In yet another sign that the upscale consumer is spending, trendy-apparel retailer Abercrombie & Fitch (NYSE:ANF) reported first-quarter results that are drawing admiring glances from other retailers that aren't looking so fashionable.

A quick review of the numbers tells it all. Total revenues were up 33%, with comparable-store sales climbing 19%. Net income rose 38%, and earnings of $0.45 per share grew 50% compared with the same quarter a year ago, topping analyst estimates by $0.03.

To get a true apples-to-apples comparison, though, you need to back out the $8 million of expense in last year's first quarter for the settlement of three lawsuits. Doing that brings the increase in operating income to 25% -- not quite as impressive, but it still makes for an extremely solid quarter.

Many of the numbers elsewhere in the sector are up as well. Last week, American Eagle Outfitters (NASDAQ:AEOS) reported that year-over-year earnings doubled for the quarter. The week before that, Guess? (NYSE:GES) delivered earnings that stunned the analysts. But yesterday, an admission from Limited Brands (NYSE:LTD) of merchandising mistakes at its Express stores drove a whopping 76% earnings decline. The two other major competitors in the teen jean scene, Aeropostale (NYSE:ARO) and The Gap (NYSE:GPS) (a Motley Fool Stock Advisor recommendation), will report first-quarter earnings this Thursday.

Times haven't always been so rosy for Abercrombie. The company went through a nasty dry spell between 2000 and the second quarter of last year, during which it posted only a single quarter of positive comparable-store sales in a four-and-a-half-year stretch. But you have to give Abercrombie credit for growing the bottom line in each of those years. This is a company that knows how to make profits, even in tough times.

Several factors are driving the sales improvement. The company has been upscaling its merchandise, including the addition of a higher priced "brand within a brand" called Ezra Fitch. The line features cashmere sweaters, woven shirts, and denims priced well over $100. Abercrombie has also added additional staff to its stores. Labor expense rose 230 basis points year-over-year in the first quarter, a major increase that the company says is paying off in better customer service and merchandise presentation. It also hasn't hurt that the company is hitting the fashion mark with its preppy customer base.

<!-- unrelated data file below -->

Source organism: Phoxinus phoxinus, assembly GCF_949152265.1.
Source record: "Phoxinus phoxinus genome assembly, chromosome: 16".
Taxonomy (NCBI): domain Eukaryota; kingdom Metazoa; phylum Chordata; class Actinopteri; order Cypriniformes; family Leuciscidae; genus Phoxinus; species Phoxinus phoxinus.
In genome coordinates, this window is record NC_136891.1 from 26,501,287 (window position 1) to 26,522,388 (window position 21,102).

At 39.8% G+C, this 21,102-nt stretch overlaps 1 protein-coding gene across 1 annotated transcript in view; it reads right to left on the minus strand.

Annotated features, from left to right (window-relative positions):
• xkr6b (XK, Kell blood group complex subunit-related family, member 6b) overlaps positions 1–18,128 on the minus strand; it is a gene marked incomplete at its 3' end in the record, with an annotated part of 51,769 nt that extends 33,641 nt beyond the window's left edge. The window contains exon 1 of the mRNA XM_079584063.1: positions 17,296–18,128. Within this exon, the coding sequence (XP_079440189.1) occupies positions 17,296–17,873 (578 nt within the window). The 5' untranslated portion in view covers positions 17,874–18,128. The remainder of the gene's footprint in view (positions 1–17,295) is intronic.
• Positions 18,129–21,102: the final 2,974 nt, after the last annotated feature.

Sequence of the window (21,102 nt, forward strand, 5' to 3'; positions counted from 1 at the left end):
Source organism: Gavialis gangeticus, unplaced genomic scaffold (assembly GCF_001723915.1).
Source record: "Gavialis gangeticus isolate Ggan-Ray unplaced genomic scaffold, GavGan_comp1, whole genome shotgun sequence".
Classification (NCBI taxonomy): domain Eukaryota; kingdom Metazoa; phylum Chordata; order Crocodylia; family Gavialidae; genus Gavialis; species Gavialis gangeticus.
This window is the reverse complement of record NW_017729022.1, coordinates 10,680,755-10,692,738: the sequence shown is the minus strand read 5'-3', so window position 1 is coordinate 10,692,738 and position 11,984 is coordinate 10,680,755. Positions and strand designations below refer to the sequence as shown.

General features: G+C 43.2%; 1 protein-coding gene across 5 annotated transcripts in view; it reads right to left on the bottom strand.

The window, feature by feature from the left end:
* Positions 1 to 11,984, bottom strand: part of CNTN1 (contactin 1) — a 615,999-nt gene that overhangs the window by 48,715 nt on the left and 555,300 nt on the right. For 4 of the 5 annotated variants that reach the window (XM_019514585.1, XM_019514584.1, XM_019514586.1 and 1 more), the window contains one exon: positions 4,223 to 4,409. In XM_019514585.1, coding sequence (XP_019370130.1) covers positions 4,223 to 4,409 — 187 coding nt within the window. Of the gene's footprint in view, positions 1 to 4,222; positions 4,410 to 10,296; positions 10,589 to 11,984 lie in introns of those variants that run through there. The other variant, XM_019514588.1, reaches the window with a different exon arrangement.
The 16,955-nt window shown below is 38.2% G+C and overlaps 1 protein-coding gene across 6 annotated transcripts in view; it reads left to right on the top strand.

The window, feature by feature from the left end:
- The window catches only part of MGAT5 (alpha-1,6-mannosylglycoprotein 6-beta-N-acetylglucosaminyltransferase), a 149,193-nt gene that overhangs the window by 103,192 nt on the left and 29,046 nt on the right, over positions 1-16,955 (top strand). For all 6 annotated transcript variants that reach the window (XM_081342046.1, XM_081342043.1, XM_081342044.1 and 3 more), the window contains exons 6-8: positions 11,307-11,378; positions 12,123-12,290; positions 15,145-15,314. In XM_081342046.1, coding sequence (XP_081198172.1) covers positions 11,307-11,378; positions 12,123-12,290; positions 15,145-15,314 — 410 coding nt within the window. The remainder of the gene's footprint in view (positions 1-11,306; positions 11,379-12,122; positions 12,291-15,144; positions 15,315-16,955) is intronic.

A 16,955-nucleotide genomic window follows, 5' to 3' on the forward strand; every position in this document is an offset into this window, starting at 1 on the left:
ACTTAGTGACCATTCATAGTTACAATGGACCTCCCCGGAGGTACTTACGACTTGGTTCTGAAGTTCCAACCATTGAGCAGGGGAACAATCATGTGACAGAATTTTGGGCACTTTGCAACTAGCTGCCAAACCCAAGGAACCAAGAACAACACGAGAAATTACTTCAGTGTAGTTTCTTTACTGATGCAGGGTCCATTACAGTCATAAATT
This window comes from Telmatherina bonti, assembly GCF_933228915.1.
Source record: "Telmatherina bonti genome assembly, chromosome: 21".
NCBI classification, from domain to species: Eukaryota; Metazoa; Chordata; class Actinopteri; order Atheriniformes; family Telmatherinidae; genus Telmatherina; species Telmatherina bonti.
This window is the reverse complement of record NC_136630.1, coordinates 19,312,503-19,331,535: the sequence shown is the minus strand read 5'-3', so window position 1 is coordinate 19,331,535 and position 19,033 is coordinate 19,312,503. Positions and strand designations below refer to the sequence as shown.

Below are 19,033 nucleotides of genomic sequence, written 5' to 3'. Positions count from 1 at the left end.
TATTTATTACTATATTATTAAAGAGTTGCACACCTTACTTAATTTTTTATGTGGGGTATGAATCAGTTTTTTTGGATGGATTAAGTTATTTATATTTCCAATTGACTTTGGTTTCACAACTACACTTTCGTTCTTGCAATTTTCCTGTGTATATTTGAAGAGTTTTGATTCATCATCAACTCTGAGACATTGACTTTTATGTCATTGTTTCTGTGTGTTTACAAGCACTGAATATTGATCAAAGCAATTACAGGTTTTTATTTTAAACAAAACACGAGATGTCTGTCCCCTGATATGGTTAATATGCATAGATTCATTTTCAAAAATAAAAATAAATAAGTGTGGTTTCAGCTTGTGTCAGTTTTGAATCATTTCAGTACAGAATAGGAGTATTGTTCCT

Now that all signs are pointing in the right direction, the company is gearing up for faster growth. While the flagship Abercrombie & Fitch chain is near the company's stated 400-store limit in the United States, the company will open three locations in Canada later this year and has established subsidiaries in Europe and Japan for expected store openings in 2006 and 2007. Hollister brand stores, targeting the California surf lifestyle, will continue to grow at about 60 stores per year and is also set to debut later this year in Canada with three stores. During the fourth quarter last year, the company opened its first Ruehl stores, a sophisticated upscale brand inspired by the artsy, downtown Manhattan culture. Not my cup of cappuccino, but it takes all types. In addition to all the new stores, direct-to-consumer sales through catalogs and the Internet are showing strong double-digit growth.

So should you own Abercrombie? The time to get in was last fall, when the stock was trading in the $30s. At today's price, close to $60 per share, and with a trailing 12-month P/E close to 22, the stock is not cheap. I do like the direction the company is heading in, though. Sales growth for the past three quarters has been impressive, and the company definitely has proved that it knows how to make money. For the next four months, Abercrombie is going up against soft sales from last year, so you can expect continued growth. The real test will be in the fall, when it goes up against strong prior-year growth numbers. Then we'll know whether this is a sustained trend, or a turnaround in process. Stay tuned.

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Fool contributor Timothy M. Otte can't remember the last time anyone called him a preppy. He welcomes comments on his articles but doesn't own shares in any of the companies mentioned in this article.